On the Surmont 2 Project, Not Even a Scratch (NEAS) is not just a Safety Program… it is the Surmont 2 mantra that is an understood and much practiced work ethic. It has proven to be very successful through consistent and ongoing implementation to existing and new Surmont 2 Team members.
What does Not Even a Scratch mean?
It means that … no matter how minor a task, there are no bruises, no scratches, no spills… nothing! No injuries, no equipment contacts to property/equipment, and no spills to the environment. This is accomplished through continued communication of the following components of the Program:
Slips, Trips and Falls Prevention
Awareness and prevention of slips, trips and falls must be a team effort. Working conditions change on a daily, if not hourly basis. Therefore care must be exercised every day as you move about the work site identifying hazards that may cause you or a co-worker, to slip, trip or fall.
- Identify / mitigate / eliminate hazards prior to start of task… consideration for ever changing conditions (eg: traction aids in winter)
- Housekeeping… keep storage areas clean … are loose cables tied up?
- Designated pathways… elimination of uneven walking surfaces
Hand Injury Prevention
Construction trades are especially prone to hand injuries. Almost everything we do on a construction site involves the use of our hands. There are rough materials to handle, objects to be stacked and stored, tools to be utilized, equipment to be operated and pipe to be put in the rack. All pose serious risks to hand injury.
- Hand Hazard Controls – emphasis on Mind on Task / Hand Placement Awareness / Line of Fire and Pinch Points
- Glove Selection – Do they fit properly? Are they dry? Are they the right ones for the task you are doing?
- Are you using the right tool for the job?
Stop the Drop Prevention
We cannot always build the perfect work platforms. Craft employees work above ground level on a routine basis, making the probability of objects falling pretty good without taking the appropriate precautions.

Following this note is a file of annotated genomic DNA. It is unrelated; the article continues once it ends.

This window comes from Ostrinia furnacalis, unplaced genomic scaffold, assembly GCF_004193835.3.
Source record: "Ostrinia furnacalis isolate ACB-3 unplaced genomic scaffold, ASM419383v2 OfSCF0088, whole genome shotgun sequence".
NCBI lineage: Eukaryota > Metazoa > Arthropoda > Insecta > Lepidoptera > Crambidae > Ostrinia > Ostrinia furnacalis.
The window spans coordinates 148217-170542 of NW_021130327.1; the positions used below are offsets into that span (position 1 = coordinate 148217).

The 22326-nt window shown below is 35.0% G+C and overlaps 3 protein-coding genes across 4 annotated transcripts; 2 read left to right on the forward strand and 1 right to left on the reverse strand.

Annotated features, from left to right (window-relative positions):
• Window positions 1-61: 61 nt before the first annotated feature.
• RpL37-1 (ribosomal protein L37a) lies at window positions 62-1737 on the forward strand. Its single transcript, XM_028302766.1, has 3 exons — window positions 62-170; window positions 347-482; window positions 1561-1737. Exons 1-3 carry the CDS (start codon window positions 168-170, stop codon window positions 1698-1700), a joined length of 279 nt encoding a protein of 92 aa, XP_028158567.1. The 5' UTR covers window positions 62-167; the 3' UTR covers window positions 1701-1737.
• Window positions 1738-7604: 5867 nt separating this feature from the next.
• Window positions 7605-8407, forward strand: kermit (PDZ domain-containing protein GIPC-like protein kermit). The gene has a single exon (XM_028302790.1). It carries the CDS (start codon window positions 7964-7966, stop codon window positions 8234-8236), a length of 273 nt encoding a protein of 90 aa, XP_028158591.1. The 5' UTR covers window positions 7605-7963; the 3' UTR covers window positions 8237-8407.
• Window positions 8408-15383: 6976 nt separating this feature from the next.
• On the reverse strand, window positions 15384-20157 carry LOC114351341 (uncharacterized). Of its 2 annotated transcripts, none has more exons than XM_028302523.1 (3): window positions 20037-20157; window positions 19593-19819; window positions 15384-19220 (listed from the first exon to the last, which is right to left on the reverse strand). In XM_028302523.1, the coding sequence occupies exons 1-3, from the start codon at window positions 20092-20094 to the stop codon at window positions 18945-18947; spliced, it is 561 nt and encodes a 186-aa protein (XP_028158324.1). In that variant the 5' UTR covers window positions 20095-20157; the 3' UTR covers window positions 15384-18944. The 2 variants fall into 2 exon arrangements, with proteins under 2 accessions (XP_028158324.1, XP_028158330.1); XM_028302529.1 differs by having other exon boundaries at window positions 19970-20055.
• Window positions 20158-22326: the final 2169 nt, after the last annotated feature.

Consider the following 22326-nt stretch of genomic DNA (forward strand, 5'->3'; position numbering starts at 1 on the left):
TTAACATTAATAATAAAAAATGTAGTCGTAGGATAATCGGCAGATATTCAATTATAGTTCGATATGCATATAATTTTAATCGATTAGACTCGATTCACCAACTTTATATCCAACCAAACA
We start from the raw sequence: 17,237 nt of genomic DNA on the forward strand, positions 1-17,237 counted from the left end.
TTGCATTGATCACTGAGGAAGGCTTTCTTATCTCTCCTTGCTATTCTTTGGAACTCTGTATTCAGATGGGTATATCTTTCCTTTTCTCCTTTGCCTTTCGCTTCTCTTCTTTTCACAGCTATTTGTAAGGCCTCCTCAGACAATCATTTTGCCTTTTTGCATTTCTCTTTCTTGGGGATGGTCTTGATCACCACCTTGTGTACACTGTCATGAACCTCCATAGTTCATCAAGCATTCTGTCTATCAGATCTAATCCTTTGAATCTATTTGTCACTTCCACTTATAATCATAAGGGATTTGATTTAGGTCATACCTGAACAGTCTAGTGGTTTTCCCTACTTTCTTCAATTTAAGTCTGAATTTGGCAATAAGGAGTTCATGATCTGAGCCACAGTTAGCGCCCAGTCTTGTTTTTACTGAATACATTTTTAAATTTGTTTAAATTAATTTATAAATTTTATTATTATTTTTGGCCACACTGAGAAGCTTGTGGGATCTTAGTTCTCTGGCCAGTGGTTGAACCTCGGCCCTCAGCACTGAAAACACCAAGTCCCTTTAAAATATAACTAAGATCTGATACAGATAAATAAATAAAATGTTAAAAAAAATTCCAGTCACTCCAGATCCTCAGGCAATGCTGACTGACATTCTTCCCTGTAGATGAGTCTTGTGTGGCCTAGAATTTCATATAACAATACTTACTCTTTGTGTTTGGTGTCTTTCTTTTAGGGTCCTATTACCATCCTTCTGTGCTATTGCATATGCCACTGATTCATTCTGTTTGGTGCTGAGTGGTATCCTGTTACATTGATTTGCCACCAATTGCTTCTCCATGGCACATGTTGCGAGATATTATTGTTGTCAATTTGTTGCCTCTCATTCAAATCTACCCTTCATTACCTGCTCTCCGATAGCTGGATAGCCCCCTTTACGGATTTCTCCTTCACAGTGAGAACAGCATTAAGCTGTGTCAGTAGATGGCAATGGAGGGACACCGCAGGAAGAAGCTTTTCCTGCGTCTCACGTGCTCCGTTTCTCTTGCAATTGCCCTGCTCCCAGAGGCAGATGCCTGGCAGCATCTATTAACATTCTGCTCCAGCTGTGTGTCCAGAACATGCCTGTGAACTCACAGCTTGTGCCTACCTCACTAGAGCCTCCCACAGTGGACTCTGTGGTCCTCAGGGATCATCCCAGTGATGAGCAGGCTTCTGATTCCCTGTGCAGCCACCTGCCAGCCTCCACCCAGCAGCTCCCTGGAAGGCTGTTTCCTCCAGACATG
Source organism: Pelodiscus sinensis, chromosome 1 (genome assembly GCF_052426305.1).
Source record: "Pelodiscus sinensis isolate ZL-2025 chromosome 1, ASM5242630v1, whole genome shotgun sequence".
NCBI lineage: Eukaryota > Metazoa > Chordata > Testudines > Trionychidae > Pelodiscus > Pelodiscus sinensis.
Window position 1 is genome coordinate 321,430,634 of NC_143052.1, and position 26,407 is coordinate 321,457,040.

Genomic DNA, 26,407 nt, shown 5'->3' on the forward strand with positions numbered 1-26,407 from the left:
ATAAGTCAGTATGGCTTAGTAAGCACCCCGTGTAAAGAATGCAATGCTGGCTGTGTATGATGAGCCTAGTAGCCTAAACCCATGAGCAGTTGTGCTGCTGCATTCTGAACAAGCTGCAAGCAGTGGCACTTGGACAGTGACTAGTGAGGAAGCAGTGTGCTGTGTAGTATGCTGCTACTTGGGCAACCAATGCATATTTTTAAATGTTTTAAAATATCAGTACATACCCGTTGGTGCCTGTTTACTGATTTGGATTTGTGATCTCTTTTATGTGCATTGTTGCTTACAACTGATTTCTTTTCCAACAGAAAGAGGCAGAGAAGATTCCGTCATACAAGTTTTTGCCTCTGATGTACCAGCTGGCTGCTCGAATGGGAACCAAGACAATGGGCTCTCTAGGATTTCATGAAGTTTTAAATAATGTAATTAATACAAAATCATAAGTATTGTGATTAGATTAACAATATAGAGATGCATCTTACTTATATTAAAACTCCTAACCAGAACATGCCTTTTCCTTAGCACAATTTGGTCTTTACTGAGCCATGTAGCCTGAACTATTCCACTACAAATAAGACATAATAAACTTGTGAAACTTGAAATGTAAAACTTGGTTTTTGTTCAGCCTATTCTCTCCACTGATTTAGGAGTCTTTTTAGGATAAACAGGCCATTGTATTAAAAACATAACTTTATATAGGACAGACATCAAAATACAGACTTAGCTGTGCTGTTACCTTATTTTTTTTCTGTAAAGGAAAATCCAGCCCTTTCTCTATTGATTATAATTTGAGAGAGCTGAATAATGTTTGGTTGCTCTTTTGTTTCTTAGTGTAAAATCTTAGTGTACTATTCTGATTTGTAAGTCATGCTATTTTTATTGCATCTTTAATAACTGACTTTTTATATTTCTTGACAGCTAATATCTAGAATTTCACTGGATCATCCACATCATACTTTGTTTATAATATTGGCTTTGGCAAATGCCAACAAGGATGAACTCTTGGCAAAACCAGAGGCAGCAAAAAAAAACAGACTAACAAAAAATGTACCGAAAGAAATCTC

- FLRA – potential for falling object – has the hazard and method of control been identified?
- Utilize the right tools – tool bags, manufactured lifting ropes, tool lanyards, chin straps, etc. – are they strong enough to hold the weight of the object it is attached to?
- Fire blankets or plywood – cover grating to help avoid objects from falling through. Flag and tag potential drop zone below.
Potential Crush Program
Trucks, loaders, aerial work platforms, forklifts, cranes and other pieces of equipment are vital to supporting any project. When a piece of equipment contacts other hard surfaces such as a building, steel frames, trailers and other equipment, traditionally these incidents are referred to as property/equipment damage. But, what if someone was standing there? Now the dynamic has changed to “potential crush”.
- Understanding congestion, crush points and pedestrian controls
- Have you identified Blind spots? No Zones? Spotter Training? Tail Swings?
- Take 30 seconds to do a 360
“Going Live” Awareness
The introduction of energy in the form of temperature, pressure, or electricity introduces new risks, requiring flawless isolation. The consequences of anything less than perfect are not acceptable. Is 99.9% truly good enough when people’s well-being and livelihood are at stake?
- Standardized procedures… have they been communicated?
- Are signage, barriers, locks and permits in place? Compliance of all LOTO procedures
- Verify, Verify, Verify… is it hot or not? -> Verification of ZERO energy prior to start of task.
There is no magic solution to injury / accident prevention. It takes work as a Team. The stage must be set early in the project and must remain consistent to ensure communication to not only the current project personnel, but to communicate the message forward to the new personnel onboarding each and every day.
“Our work is never so urgent or important that we cannot take time to do it safely and in an environmentally responsible manner.”
Posted under: Twice as Safe, Twice as Productive